My cats think that I am at home for them, they pace in my studio and pester me for attention, I feel guilty and stop what I am doing to try and get them settled down some place out of the way. They have cat beds in the studio but that is not enough, they need personal attention, they are cats after all.
A friend and I walk every Tuesday morning so that we see each other once a week, other wise a month or two could slip by with out making time to just hang out, this way we get a little exercise and socialize regularly. My other friends see me when we manage to make time, some are better than others at taking the time to make time.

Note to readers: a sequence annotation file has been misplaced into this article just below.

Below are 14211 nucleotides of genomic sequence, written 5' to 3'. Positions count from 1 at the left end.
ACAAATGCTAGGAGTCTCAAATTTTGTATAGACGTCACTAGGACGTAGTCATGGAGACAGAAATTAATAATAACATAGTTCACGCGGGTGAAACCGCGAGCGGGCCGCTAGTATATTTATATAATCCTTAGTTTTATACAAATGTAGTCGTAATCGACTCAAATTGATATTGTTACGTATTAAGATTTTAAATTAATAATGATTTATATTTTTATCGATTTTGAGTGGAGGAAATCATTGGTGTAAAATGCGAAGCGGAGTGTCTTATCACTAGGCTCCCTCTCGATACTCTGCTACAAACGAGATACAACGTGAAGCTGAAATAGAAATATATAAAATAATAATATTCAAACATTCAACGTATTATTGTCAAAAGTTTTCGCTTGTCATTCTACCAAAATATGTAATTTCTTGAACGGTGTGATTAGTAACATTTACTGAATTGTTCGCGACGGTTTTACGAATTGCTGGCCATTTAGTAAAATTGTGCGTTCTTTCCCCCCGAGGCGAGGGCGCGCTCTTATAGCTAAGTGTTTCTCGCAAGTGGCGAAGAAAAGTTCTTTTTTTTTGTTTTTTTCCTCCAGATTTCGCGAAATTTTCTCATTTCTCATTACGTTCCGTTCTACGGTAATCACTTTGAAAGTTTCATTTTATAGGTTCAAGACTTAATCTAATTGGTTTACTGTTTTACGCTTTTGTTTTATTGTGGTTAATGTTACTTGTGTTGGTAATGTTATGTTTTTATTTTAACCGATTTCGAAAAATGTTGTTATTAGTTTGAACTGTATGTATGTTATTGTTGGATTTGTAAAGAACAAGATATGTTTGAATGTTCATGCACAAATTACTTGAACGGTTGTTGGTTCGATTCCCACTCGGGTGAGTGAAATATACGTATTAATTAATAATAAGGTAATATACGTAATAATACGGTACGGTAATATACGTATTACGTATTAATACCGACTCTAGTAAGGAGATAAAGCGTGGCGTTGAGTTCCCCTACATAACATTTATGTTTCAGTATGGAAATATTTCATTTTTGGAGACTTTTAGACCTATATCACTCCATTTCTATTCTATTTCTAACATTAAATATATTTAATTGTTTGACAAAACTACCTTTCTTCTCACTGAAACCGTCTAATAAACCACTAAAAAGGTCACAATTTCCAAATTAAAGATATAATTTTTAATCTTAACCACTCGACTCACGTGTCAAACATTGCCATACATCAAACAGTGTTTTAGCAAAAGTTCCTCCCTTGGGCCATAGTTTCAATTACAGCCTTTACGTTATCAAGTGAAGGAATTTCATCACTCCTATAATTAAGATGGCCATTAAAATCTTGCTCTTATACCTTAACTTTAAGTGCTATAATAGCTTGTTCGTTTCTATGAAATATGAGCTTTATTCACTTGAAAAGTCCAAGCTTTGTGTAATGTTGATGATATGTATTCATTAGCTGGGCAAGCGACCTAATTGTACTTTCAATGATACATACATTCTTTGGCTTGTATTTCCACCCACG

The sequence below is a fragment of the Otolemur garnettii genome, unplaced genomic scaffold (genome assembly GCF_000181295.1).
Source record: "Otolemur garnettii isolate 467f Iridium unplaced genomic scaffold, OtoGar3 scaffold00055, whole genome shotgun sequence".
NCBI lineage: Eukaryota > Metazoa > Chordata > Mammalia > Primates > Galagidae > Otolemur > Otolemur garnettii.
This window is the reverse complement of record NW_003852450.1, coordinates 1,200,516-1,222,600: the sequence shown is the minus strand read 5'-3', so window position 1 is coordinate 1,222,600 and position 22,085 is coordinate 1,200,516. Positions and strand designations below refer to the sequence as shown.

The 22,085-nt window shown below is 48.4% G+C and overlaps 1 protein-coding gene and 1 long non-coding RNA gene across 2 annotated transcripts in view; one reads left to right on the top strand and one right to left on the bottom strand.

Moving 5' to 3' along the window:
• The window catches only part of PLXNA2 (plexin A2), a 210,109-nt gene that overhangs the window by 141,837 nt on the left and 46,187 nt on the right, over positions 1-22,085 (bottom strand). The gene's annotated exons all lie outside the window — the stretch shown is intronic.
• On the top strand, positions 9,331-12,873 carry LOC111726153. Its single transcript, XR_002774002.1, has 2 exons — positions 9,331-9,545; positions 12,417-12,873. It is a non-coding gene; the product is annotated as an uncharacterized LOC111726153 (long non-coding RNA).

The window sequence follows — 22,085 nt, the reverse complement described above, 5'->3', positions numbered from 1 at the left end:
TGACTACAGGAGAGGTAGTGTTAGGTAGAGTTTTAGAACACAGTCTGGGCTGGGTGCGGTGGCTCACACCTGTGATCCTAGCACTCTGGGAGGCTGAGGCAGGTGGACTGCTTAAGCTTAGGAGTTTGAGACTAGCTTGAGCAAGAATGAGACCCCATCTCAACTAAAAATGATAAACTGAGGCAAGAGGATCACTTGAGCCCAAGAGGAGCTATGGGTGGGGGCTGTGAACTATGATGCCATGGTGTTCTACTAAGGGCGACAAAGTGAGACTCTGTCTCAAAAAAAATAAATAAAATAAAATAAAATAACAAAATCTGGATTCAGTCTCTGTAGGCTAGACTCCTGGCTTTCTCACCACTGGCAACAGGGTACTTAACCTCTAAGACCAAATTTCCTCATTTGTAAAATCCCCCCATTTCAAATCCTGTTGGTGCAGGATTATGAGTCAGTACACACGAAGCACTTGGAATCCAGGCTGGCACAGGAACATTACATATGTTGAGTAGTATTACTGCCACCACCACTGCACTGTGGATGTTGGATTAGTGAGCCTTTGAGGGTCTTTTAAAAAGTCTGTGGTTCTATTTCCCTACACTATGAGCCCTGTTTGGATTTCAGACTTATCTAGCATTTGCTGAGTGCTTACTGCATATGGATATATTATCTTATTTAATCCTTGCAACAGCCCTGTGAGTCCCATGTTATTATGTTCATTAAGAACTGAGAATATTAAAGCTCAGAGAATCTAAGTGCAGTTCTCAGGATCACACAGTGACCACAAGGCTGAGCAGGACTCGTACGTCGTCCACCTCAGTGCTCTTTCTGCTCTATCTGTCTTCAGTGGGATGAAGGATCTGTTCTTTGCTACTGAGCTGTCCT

I love working for myself but finding balance is a challenging.
Amen to this whole list. I work from home and honestly I don’t really like it! And people never believe me.
I miss the climate-controlled vacuumed-by-someone-else office, the guilt-free minute or two spent chatting while waiting for coffee to brew, the hard line between work time and rest time, the fact that my work (which is great, but tiring, hard, intense) isn’t right next to my bedroom; I have it in its own room, it only gets used for office work, but still. I’ve been working from home for several years and I CAN’T WAIT until I can move again back to a city that holds one of our regional offices.
I like that I have no commute, I like that I can go barefoot, I like that I can keep my job while doing some theoretically temporary life stuff for my significant other. But for real, I can’t wait.